Map of life expectancy at birth from Global Education Project.

Tuesday, August 09, 2005

Civil Rights

The disgraceful, heart rending events described below are not an anomaly. I only noticed the connection in hindsight -- I didn't have a plan -- but I have devoted much of my work since completing my degree to understanding what happens when people who are not fluent in English encounter the U.S. medical institution. Actually my work is considerably broader than that -- having almost no shared language is really just a heightened case, an extra complication, but medical communication is always a problem.

The law, for what it's worth, is clear. The Office of Civil Rights of the U.S. Department of Health and Human Services has long interpreted Title VI of the Civil Rights Act of 1995 as requiring all institutions that receive federal funding -- which includes essentially every hospital, nursing home, community health center in the United States -- to provide full access and equal services to people with limited English speaking ability. However, there is no proactive enforcement of what is, undisputably, the law of the land. People can complain, they can sue, and if they prevail, the outcome will be a resolution agreement: the institution will not admit that they ever did it, but they'll promise not to do it again. Then they'll do it again.

Hospitals, such as the one in question, have policies requiring that people be given interpreters when they need them. They have, as in this case, interpreter services. The problem is, nobody bothers to tell the doctors. As too many doctors aren't particularly interested in communicating with their patients anyway, they aren't going to go out of their way. There are plenty who are responsible about this, but plenty more who aren't.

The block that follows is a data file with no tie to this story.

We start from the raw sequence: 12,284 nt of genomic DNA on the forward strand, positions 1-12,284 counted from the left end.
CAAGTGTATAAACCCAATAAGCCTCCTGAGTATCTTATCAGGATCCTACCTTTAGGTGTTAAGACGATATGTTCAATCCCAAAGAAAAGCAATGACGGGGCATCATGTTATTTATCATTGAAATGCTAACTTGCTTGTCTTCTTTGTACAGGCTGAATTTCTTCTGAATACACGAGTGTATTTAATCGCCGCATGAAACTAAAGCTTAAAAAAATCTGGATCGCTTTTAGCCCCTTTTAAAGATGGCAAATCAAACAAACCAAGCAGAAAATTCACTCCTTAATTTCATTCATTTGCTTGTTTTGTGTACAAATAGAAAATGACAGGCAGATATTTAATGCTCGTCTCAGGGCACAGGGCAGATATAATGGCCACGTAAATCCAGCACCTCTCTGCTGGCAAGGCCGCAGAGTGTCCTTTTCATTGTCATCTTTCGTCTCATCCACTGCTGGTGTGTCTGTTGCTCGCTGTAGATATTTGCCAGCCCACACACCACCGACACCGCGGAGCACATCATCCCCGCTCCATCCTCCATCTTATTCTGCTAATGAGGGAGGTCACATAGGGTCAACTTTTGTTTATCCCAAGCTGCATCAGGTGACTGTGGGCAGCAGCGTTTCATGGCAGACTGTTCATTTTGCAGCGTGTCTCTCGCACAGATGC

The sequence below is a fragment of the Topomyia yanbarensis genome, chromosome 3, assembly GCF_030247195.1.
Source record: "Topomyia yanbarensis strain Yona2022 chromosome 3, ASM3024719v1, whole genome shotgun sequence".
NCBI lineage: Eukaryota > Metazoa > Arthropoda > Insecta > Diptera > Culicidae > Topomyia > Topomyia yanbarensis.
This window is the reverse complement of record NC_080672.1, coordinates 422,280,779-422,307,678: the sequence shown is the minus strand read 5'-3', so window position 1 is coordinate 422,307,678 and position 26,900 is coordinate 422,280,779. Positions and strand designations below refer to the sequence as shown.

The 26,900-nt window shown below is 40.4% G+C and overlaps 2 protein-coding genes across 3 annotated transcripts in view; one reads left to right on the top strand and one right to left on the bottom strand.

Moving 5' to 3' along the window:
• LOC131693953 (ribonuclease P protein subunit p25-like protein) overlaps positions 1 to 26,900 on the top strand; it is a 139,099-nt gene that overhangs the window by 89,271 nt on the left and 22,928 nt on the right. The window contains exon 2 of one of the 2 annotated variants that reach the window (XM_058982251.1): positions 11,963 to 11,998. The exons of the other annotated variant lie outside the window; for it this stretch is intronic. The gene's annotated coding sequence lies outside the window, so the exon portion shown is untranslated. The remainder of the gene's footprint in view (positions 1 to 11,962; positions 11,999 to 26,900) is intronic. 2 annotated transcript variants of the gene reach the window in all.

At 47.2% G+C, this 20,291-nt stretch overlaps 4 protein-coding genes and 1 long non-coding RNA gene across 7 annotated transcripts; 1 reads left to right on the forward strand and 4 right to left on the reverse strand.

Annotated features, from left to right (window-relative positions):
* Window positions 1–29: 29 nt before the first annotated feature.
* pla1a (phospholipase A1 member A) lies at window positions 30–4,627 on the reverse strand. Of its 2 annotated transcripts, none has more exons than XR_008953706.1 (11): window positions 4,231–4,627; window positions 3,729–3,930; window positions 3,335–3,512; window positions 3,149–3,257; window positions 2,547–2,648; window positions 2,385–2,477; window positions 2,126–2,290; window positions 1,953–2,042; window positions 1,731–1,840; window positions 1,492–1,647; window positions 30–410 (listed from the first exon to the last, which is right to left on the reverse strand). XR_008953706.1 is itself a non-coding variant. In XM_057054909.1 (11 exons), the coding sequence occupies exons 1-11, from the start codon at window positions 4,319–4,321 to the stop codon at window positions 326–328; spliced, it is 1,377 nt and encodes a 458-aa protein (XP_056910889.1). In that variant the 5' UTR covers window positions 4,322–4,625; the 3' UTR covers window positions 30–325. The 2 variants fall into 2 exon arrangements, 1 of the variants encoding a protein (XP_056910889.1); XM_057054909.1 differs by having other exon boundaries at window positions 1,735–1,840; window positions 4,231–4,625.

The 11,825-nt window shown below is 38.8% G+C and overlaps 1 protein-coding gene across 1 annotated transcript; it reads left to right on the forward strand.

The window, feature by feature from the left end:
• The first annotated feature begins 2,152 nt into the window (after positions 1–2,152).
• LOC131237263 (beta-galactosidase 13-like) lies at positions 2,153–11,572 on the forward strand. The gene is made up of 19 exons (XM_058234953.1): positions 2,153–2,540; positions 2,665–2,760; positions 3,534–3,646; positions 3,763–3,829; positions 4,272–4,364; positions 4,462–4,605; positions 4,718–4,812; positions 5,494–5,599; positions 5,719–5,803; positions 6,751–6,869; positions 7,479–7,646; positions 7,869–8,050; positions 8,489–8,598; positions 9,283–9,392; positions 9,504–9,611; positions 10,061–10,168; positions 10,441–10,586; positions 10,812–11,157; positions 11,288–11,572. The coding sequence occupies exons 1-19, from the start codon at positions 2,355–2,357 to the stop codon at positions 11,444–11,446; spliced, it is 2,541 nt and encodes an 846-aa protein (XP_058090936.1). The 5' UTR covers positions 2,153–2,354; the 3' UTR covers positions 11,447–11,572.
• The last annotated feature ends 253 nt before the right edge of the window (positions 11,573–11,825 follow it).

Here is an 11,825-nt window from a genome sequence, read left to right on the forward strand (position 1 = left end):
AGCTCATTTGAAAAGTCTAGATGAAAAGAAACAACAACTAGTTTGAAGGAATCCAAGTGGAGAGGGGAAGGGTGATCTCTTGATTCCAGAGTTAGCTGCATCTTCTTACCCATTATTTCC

I tape recorded a pediatric visit, with a very sick child, which was interpreted by the toddler's 11-year-old sister. The doctor apparently did not recognize that she was actually supposed to communicate with the mother, through the sister, so she treated her interlocutor like an 11-year-old: a pest whose questions were intrusive and annoying, who didn't need to know anything. And of course, the little girl was an incompetent translator. The doctor never found out that the family was living in a shelter because the father of the children was hunting for them to kill them all, among other facts that may have been relevant to the child's condition. Her medication instructions and other key information were incorrectly translated. Etc.

My colleague interviewed a Spanish speaking man who underwent a triple bypass operation at a hospital just down the street from the one where I had such a great time. The doctors would come on morning rounds, stand at the foot of his bed and talk about him in a language he didn't understand. In the afternoon, when his daughter got off work, she would call his doctor, then call him to convey her understanding of his condition.

I had a medical student who was doing a rotation in the emergency department at the same hospital stay with me for a month. It is the law in Massachusetts that emergency departments must provide interpreters. I asked the student about this and he said he'd never heard of it. "They usually have a family member who can translate. We had a guy come in last night who'd had a heart attack, and his son translated for him."

I tape recorded and analyzed 13 pediatric outpatient visits featuring interpretation. The interpretation was uniformly terrible because the interpreters weren't trained, weren't professional, and either didn't know what they were doing or grossly misbehaved. Having family members interpret is unethical and as far as I'm concerned, it constitutes medical malpractice res ipsa loquitur. Think about it: aren't your conversations with your doctor supposed to be condfidential? Do you necessarily want your mother, or your cousin, or your 12 year old daughter there while you discuss your cancer, or your drinking, or your gonorrhea, or for that matter, your worries about your relatives? And what do they know about medical terminology or the very complex art of mapping meaning from one language to another?

I could go on. I should go on. I have ranted about this until I depleted the oxygen supply again and again. Hospital executives, department heads, plain old doctors just don't get it. They don't beleve it. They have a policy. The housekeeping staff is always around to translate. The people want their family members to translate, so what can we do? So what if there isn't always an intepreter, we can still diagnose and treat.

Wrong, wrong, wrong, and wrong. You're hurting people. You're killing people. You're violating people's human rights. It's long past time to get serious about this. If you don't care, or you don't think you have to, or you think you've already done it, you're incompetent and unethical and you aren't doing your job.

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